The desire to tinker with and modify motor vehicles has been around nearly as long as the motor vehicle itself. Car modifications have been steadily on the rise since the 1960s, and have only grown more diverse and sophisticated in the intervening decades.
There are any number of reasons why enthusiasts modify their cars. Aesthetic improvement is likely the most common reason — but there are also modifications to improve performance, increase the longevity of the car, fine-tune it to specialized use, or make it more accessible to drivers or passengers with specific needs. There are also “restomods,” in which older vehicles are restored and modified simultaneously.
But there’s one change modification enthusiasts might not be aware of — the change modding might incur on the car’s insurance rates. Even a slight modification might have a significant effect on what you pay for your car insurance.
Which Modifications Affect Car Insurance Rates?
Some modifications are more likely to change your insurance rates than others — and some may even require specialized insurance before you can take your vehicle on the road. For insurance purposes, a modification is any change made to a vehicle that makes it look or perform differently. This may or may not include manufacturer add-on modifications, which are treated differently than non-standard modifications done by a third party.
Here are a few of the most common modifications and why they might affect your insurance premiums.
- Engine modifications (especially non-standard modifications). Modifications that increase the speed and acceleration of the vehicle are considered at a higher risk of accidents. Mods like superchargers can add significant increases to your insurance premiums.
- Brakes and suspension. As with engine modifications, these change a critical aspect of the car’s performance and would require an assessment by the insurance company.
- Wheel modifications. Even though an average wheel modification would only change the look of a car and not impact performance, it still might have an effect on your insurance premiums. (We’ll get into the reasons why a little further on.)
- Body and paintwork. As with wheel modifications, a new paint job or eye-catching bodywork, particularly if it’s especially colorful or ostentatious, can impact your insurance premiums. Even if it seems utterly superficial, it pays to inform your insurer of the change. Even car stickers or decals might change your insurance rates!
- Interior changes. Making interior changes to your vehicle such as brake pedals, modified steering wheels, sound system, seats, or other aesthetic changes could also affect your insurance.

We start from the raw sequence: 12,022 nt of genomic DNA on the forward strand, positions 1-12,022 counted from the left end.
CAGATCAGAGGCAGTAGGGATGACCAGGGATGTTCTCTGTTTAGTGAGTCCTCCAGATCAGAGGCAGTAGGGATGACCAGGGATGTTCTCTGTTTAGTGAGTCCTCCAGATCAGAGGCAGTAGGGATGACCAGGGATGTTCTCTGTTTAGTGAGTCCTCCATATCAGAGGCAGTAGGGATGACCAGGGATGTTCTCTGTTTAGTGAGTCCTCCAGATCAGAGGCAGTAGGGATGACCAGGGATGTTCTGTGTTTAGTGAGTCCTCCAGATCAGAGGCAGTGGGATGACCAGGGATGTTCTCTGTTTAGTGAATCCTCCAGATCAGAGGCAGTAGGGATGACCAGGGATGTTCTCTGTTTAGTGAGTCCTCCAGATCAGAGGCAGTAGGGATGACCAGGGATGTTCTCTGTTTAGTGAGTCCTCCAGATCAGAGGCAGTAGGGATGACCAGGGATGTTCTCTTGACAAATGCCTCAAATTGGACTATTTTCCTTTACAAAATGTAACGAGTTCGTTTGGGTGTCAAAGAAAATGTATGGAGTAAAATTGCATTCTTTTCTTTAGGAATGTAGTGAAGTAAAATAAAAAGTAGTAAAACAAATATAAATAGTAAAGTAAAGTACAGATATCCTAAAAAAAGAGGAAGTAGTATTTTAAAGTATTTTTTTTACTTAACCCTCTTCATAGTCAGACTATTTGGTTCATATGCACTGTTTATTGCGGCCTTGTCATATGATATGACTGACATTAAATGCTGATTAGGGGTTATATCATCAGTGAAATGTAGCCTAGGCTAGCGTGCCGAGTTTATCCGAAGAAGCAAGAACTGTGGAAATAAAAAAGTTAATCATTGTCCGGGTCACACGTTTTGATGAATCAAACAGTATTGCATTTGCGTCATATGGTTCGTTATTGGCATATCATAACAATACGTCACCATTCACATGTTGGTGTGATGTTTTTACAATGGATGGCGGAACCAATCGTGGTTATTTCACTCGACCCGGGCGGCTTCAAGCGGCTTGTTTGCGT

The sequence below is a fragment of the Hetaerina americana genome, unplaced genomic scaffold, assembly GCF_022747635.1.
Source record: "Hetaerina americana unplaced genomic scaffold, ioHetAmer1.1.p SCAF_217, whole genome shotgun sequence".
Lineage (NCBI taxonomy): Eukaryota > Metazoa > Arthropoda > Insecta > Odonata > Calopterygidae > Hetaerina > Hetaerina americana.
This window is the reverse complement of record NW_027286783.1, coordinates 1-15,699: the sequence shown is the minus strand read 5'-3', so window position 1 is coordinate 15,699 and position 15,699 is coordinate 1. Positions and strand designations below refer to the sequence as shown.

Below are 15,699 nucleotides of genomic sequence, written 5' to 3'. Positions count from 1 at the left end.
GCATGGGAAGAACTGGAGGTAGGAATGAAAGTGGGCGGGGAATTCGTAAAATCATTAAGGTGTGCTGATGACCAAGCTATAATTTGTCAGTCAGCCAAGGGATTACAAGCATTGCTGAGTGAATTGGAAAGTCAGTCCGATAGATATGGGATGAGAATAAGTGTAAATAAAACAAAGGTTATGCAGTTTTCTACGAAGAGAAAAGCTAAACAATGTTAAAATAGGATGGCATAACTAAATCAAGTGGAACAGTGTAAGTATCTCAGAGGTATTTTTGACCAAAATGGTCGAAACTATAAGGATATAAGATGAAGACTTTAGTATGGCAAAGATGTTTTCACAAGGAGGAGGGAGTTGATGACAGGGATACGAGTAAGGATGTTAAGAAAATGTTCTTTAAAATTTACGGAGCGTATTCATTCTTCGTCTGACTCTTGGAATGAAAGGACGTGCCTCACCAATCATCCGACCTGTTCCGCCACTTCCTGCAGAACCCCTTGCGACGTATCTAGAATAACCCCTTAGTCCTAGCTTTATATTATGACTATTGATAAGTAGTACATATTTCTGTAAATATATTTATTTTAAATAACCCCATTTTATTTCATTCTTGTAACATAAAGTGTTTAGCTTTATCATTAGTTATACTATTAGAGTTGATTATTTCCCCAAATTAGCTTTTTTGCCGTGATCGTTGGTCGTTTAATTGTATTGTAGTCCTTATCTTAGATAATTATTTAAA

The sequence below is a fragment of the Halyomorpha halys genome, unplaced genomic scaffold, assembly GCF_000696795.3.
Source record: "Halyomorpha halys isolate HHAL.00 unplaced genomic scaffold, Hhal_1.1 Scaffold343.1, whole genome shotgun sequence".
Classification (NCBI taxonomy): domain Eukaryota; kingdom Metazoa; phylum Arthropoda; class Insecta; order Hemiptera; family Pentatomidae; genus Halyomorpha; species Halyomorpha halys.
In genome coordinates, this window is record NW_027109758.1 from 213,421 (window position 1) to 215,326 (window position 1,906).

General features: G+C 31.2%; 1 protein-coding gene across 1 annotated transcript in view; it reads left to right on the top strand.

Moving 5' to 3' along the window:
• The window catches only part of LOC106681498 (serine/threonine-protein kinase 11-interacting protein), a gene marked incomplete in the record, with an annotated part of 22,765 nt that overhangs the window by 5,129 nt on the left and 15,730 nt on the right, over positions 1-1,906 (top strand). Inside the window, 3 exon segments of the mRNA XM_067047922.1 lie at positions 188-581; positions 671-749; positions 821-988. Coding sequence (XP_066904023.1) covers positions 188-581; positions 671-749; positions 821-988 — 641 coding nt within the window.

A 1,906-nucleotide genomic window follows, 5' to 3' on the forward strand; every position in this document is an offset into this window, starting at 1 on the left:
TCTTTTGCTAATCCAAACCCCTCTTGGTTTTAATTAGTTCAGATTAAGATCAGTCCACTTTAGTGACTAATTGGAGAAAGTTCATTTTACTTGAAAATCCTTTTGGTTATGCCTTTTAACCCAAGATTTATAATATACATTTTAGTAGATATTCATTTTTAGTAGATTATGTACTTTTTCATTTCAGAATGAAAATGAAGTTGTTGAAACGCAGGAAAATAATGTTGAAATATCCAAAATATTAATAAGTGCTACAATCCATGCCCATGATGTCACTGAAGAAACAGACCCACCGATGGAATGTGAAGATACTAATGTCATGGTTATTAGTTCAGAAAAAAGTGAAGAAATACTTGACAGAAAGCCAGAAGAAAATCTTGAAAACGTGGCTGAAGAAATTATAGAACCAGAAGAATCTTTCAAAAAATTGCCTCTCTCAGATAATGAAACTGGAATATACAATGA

Why Do Car Modifications Increase Insurance Rates?
Now that we’ve got a handle on which modifications can affect your insurance premiums, let’s talk a little bit about why. There are a few main reasons:
- Increased risk of accident. Any modification that increases or changes the performance of your vehicle (engines, brakes, suspension, even spoilers and even seats) is considered a higher accident risk. Motorists with these modifications are considered more likely to be driving at higher speeds and taking more risks on the road — thus the impact on insurance premiums.
- Increased risk of theft. For modifications that don’t change the performance of the vehicle, but instead enhance the aesthetic appeal of the car (paint and bodywork, decals, etc.), there’s the increased risk of theft. A good-looking car with some expensive modifications might prove a more tempting target for thieves, thereby making more of a risk for insurers.
Do I Have to Inform My Insurer of Modifications?
Almost any modification is going to have an impact on your car insurance rates. However, not every modification will adversely affect your car insurance rates, depending on your car insurance provider. For example, safety devices like parking sensors won’t cause your rates to go up, since they actually increase the safety of the vehicle.
Regardless of the nature of your car’s modifications, you should always make sure to declare those modifications to your insurer. The insurer must be able to make an accurate assessment of your car’s risk in order to give you a fair and reasonable premium.
While you’re not legally required to disclose those modifications to your insurance company, it’s still important you do so anyway. Why? Because if your insurer doesn’t know about those modifications and you suffer an accident or theft, your coverage could be declared void, and any claim you make is likely to be rejected.
And this could not only mean a huge hassle for you when attempting to process an insurance claim, but could also create even bigger challenges for you down the line, as having your insurance rejected or canceled could make it more difficult for you to get car insurance in the future.
If you’re going to go to the expense of modifying your car, it’s best to make sure you’re not financially out of luck should something bad happen.